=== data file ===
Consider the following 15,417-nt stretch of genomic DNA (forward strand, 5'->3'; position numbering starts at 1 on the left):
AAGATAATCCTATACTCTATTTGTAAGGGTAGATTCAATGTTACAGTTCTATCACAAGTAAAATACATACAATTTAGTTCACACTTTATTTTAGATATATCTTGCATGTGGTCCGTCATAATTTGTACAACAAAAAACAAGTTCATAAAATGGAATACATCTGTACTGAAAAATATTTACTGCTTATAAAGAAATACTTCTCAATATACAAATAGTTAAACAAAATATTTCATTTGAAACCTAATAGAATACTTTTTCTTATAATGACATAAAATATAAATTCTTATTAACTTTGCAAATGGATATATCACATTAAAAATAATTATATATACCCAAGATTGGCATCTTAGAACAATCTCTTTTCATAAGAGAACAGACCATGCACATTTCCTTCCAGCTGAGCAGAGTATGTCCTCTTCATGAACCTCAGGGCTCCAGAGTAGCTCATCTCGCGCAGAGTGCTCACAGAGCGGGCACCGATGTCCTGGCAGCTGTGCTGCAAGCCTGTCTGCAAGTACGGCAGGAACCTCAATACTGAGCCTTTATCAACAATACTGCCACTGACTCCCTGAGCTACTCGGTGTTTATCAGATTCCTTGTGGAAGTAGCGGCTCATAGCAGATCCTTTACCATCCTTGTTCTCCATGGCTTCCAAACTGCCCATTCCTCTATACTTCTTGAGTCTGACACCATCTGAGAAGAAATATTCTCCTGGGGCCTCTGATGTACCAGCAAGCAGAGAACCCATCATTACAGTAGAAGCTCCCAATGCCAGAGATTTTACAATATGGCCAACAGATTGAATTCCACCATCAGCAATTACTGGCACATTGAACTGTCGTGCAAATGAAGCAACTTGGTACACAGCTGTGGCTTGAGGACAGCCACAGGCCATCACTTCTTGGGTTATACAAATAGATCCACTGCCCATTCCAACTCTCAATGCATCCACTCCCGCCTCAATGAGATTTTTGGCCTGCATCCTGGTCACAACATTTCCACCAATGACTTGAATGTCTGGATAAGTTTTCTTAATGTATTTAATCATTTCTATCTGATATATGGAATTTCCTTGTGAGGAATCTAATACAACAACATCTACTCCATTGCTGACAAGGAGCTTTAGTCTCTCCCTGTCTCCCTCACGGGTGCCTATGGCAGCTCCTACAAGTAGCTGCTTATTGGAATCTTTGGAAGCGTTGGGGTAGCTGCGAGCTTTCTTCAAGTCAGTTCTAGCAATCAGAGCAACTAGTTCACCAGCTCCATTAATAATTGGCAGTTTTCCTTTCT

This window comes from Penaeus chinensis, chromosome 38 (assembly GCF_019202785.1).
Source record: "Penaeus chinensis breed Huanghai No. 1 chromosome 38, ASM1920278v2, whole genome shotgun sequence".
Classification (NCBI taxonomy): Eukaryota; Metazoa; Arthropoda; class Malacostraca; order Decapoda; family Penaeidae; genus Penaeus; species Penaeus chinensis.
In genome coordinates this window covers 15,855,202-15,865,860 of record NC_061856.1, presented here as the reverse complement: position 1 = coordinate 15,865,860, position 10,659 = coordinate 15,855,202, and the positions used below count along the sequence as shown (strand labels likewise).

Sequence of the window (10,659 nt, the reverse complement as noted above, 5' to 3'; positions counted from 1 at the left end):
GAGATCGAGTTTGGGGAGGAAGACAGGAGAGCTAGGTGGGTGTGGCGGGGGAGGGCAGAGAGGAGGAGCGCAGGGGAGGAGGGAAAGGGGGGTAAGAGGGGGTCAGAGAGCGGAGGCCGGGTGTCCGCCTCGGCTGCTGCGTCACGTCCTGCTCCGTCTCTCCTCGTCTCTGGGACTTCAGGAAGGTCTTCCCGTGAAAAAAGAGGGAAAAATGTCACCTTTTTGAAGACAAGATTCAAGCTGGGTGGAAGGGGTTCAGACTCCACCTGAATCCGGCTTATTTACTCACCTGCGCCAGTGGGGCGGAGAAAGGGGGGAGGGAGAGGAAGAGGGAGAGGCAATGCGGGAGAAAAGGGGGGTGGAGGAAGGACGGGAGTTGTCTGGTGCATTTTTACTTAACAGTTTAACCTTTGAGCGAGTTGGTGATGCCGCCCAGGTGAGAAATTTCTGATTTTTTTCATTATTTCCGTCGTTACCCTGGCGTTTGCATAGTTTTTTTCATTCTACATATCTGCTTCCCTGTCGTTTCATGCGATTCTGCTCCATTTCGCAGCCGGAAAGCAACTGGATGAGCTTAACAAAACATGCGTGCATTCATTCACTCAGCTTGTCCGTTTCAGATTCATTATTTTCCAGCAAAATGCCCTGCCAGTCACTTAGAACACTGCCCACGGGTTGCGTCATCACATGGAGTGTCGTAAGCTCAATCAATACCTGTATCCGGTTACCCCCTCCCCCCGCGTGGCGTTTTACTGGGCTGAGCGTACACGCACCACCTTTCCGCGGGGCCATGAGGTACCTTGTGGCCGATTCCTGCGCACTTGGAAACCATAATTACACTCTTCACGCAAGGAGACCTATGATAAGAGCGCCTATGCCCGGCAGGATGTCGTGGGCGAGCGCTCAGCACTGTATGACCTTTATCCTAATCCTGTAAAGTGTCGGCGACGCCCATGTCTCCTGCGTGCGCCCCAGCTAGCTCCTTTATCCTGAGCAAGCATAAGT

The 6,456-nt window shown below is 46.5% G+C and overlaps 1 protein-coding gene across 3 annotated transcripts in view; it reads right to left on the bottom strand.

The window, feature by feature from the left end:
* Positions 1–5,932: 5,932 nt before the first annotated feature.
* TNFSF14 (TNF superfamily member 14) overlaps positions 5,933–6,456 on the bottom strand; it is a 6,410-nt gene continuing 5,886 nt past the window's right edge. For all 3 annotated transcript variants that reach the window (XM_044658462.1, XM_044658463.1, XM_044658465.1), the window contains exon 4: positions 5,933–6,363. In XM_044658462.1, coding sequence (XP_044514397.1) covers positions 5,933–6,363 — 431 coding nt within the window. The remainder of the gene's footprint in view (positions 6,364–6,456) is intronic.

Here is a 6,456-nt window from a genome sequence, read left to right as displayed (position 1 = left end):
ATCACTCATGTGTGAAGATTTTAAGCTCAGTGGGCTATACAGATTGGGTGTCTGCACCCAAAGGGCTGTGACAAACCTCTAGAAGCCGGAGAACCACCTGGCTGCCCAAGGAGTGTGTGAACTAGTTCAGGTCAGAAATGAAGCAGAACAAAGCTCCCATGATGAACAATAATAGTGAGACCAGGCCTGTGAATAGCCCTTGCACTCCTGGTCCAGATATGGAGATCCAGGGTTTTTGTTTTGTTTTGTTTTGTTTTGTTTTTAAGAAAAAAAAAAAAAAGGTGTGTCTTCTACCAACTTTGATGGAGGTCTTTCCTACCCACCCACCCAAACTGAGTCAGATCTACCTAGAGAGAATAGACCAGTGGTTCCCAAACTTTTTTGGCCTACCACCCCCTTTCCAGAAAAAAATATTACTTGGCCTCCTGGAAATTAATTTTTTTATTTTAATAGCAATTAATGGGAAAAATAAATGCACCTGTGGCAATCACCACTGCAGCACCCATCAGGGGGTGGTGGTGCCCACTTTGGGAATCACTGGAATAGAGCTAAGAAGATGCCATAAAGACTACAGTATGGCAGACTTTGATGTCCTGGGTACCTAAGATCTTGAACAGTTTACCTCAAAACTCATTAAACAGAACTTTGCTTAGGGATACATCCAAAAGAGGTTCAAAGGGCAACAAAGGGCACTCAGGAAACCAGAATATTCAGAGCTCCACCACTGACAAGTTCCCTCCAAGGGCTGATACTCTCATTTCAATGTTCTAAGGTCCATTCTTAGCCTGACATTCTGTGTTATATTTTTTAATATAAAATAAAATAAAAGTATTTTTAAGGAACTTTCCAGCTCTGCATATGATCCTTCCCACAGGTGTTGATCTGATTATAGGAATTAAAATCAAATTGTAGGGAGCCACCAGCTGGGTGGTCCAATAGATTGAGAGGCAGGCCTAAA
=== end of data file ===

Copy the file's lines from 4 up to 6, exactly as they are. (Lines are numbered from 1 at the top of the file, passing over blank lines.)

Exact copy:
Source record: "Penaeus chinensis breed Huanghai No. 1 chromosome 38, ASM1920278v2, whole genome shotgun sequence".
Classification (NCBI taxonomy): Eukaryota; Metazoa; Arthropoda; class Malacostraca; order Decapoda; family Penaeidae; genus Penaeus; species Penaeus chinensis.
In genome coordinates this window covers 15,855,202-15,865,860 of record NC_061856.1, presented here as the reverse complement: position 1 = coordinate 15,865,860, position 10,659 = coordinate 15,855,202, and the positions used below count along the sequence as shown (strand labels likewise).